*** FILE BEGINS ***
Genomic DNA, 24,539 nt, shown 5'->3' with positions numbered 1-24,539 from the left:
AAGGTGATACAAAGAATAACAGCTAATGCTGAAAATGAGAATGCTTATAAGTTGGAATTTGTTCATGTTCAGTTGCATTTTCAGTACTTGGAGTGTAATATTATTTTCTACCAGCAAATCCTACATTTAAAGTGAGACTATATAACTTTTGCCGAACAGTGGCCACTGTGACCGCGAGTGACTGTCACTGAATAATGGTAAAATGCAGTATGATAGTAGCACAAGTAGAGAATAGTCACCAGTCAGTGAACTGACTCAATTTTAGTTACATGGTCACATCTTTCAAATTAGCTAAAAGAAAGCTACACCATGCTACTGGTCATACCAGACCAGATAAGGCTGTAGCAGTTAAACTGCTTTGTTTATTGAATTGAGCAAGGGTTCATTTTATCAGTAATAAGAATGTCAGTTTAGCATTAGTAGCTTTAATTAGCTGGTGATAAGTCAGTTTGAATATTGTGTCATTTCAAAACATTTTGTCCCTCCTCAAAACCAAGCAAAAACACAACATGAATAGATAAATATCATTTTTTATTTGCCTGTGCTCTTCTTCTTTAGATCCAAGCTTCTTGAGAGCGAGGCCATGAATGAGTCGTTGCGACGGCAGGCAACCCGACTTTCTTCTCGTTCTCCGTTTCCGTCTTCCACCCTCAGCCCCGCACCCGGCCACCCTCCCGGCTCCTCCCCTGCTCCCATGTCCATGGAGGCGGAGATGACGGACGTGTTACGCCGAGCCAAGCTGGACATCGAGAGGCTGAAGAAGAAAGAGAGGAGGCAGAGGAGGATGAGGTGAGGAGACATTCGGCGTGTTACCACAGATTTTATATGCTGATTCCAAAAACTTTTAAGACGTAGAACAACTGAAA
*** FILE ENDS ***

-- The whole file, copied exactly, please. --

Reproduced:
Genomic DNA, 24,539 nt, shown 5'->3' with positions numbered 1-24,539 from the left:
AAGGTGATACAAAGAATAACAGCTAATGCTGAAAATGAGAATGCTTATAAGTTGGAATTTGTTCATGTTCAGTTGCATTTTCAGTACTTGGAGTGTAATATTATTTTCTACCAGCAAATCCTACATTTAAAGTGAGACTATATAACTTTTGCCGAACAGTGGCCACTGTGACCGCGAGTGACTGTCACTGAATAATGGTAAAATGCAGTATGATAGTAGCACAAGTAGAGAATAGTCACCAGTCAGTGAACTGACTCAATTTTAGTTACATGGTCACATCTTTCAAATTAGCTAAAAGAAAGCTACACCATGCTACTGGTCATACCAGACCAGATAAGGCTGTAGCAGTTAAACTGCTTTGTTTATTGAATTGAGCAAGGGTTCATTTTATCAGTAATAAGAATGTCAGTTTAGCATTAGTAGCTTTAATTAGCTGGTGATAAGTCAGTTTGAATATTGTGTCATTTCAAAACATTTTGTCCCTCCTCAAAACCAAGCAAAAACACAACATGAATAGATAAATATCATTTTTTATTTGCCTGTGCTCTTCTTCTTTAGATCCAAGCTTCTTGAGAGCGAGGCCATGAATGAGTCGTTGCGACGGCAGGCAACCCGACTTTCTTCTCGTTCTCCGTTTCCGTCTTCCACCCTCAGCCCCGCACCCGGCCACCCTCCCGGCTCCTCCCCTGCTCCCATGTCCATGGAGGCGGAGATGACGGACGTGTTACGCCGAGCCAAGCTGGACATCGAGAGGCTGAAGAAGAAAGAGAGGAGGCAGAGGAGGATGAGGTGAGGAGACATTCGGCGTGTTACCACAGATTTTATATGCTGATTCCAAAAACTTTTAAGACGTAGAACAACTGAAA